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Published on Tuesday, October 10, 2017

ClubLink appeals Oakville council's decision

Town will vigorously defend its decision, mayor says

ClubLink appeals Oakville council's decision
- Oakville Beaver file photo
View of Glen Abbey Golf Course
By David Lea, Oakville Beaver

OAKVILLE — The fate of Glen Abbey Golf Course will soon be in the hands of an Ontario Municipal Board judge.

In a press release issued today (Oct. 10), golf course owner ClubLink announced that it had filed an appeal of Oakville council’s unanimous Sept. 27 decision to refuse the golf giant’s application to construct 3,222 residential units, 69,000 square feet of commercial/retail space and 107,000 square feet of office space on the property at 1333 Dorval Dr.

Oakville’s town clerk will now be obligated to forward the appeal to the board, which will then schedule a hearing to consider the merits of ClubLink’s application.

An Oakville planning and development council meeting concerning the ClubLink application lasted for two nights and heard from approximately 25 delegations.

In his remarks at the end of the meeting, Oakville Mayor Rob Burton called the ClubLink proposal an attack on the Livable Oakville Plan, which was created by the town and the community to guide growth.

“We are not surprised,” said Burton in an email today.

“The town will be vigorously defending council’s decisions.”

Town staff had called on council to refuse the development application on the grounds that the golf course is a site of significance to the town’s cultural heritage.

On Aug. 21, town council voted unanimously to issue a notice of intention to designate the entire 229-acre property under the Ontario Heritage Act.

Town staff also noted the proposed development is so large in scale it would constitute an unplanned growth area, which the town has no infrastructure in place to accommodate.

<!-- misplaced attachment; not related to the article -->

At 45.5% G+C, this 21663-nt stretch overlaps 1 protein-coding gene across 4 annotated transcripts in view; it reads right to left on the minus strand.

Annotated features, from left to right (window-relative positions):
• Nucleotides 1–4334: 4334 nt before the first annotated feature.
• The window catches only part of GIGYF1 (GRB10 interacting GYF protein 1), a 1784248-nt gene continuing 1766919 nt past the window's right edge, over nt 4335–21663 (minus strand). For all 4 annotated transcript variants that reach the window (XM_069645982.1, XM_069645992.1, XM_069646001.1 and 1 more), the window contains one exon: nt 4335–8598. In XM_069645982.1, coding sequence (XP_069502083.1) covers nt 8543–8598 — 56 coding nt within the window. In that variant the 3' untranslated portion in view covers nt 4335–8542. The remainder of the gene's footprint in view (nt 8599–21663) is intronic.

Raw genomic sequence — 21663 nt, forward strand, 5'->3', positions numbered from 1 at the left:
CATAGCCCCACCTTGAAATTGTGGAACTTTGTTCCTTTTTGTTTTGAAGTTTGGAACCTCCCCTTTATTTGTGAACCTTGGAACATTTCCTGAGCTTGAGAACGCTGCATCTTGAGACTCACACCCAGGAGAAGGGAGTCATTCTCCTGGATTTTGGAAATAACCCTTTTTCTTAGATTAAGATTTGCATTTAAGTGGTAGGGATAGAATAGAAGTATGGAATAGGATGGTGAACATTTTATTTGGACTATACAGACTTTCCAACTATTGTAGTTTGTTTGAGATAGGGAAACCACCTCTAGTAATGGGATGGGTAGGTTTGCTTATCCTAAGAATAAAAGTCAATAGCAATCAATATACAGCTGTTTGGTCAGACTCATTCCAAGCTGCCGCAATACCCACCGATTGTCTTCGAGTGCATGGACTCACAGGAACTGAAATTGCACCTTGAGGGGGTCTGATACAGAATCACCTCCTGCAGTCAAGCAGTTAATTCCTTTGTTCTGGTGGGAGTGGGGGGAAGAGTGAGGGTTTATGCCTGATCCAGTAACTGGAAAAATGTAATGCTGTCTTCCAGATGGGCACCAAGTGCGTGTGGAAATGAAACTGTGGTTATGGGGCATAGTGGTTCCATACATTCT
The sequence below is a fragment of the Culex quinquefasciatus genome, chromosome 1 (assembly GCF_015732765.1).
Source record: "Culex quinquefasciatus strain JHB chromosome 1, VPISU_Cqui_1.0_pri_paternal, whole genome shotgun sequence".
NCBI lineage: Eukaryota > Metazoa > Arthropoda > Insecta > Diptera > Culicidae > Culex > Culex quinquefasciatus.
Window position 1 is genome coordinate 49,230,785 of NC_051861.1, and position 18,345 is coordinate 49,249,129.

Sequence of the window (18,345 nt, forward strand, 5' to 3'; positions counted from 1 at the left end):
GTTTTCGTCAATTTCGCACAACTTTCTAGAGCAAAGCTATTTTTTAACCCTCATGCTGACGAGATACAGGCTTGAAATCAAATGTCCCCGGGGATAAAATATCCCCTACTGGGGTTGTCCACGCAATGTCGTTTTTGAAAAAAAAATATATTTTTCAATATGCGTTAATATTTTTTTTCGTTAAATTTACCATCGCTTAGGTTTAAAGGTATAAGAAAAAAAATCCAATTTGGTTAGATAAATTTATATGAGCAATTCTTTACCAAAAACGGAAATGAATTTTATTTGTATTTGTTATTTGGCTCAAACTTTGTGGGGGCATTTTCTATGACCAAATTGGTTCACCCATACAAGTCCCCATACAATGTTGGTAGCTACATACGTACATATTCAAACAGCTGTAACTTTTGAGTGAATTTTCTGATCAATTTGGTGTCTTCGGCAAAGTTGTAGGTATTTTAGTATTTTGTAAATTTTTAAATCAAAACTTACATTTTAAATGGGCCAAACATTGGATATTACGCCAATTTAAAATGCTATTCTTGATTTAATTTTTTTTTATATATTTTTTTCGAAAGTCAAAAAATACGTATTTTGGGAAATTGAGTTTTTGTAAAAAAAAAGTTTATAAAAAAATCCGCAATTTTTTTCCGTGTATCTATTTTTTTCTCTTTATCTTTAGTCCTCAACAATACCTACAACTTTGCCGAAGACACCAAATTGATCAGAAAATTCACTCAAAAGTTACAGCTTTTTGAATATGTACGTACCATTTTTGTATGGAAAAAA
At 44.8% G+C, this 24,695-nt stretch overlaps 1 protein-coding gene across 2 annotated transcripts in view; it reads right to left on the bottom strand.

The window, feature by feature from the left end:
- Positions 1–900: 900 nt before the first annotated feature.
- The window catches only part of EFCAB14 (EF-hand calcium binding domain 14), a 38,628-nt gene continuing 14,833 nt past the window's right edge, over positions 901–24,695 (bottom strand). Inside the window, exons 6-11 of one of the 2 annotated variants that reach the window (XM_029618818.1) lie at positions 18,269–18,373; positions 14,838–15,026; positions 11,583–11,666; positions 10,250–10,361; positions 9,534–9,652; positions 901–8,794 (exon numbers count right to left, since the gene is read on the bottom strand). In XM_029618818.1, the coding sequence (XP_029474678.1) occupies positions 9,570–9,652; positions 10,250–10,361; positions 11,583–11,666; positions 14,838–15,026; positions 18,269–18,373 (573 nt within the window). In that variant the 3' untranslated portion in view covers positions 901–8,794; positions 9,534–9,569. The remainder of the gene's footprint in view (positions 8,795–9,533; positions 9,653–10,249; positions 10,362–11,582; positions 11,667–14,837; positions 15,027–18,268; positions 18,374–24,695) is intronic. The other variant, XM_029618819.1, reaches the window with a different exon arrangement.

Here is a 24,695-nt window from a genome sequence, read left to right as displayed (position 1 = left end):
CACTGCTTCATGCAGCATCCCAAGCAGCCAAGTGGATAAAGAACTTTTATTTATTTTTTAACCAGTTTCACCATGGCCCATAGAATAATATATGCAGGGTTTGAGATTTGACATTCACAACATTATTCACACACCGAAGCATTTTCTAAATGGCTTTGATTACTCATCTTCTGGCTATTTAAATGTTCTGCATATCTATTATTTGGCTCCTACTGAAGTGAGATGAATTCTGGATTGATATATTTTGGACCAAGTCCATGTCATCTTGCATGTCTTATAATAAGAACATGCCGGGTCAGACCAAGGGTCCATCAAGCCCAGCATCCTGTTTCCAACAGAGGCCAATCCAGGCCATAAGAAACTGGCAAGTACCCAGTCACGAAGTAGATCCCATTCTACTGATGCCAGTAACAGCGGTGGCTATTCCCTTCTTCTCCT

ClubLink lawyer Mark Flowers has argued the town’s attempt to designate the golf course is extremely broad and overreaching and could impact the day-to-day operations of the golf course.

He said the development would be in the public interest because 54 per cent of the overall site would be preserved as publicly-accessible green space.

He also noted the proposal would achieve a tree canopy of 42 per cent and generate $126 million in development charges.

Nearly all the residents who spoke at the planning and development meeting came out against the ClubLink proposal.

Some residents voiced concerns about the traffic impacts, while others worried about the loss of a world-class golf course.

Others said the only reason green space would be made public in the ClubLink plan is because much of those lands are on undevelopable flood plains.

As council prepares to deal with this appeal, they must also deal with a demolition application for Glen Abbey Golf Course brought forward by ClubLink on Sept. 25.

In a letter sent to the town, Flowers said ClubLink “will be proceeding with an application to the town under section 34 of the Ontario Heritage Act to remove the golf course and demolish all buildings on the lands other than those that are proposed to be retained under ClubLink’s redevelopment proposal."

The RayDor Estate House, which is currently leased to Golf Canada for its offices, the Canadian Golf Hall of Fame and Museum and the Stables would be spared.

Council has 90 days from Sept. 25 to respond to that application.
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Author: Mayor Rob Burton

Categories: News

Tags: Ontario Municipal Board , ClubLink , Glen Abbey Golf Course

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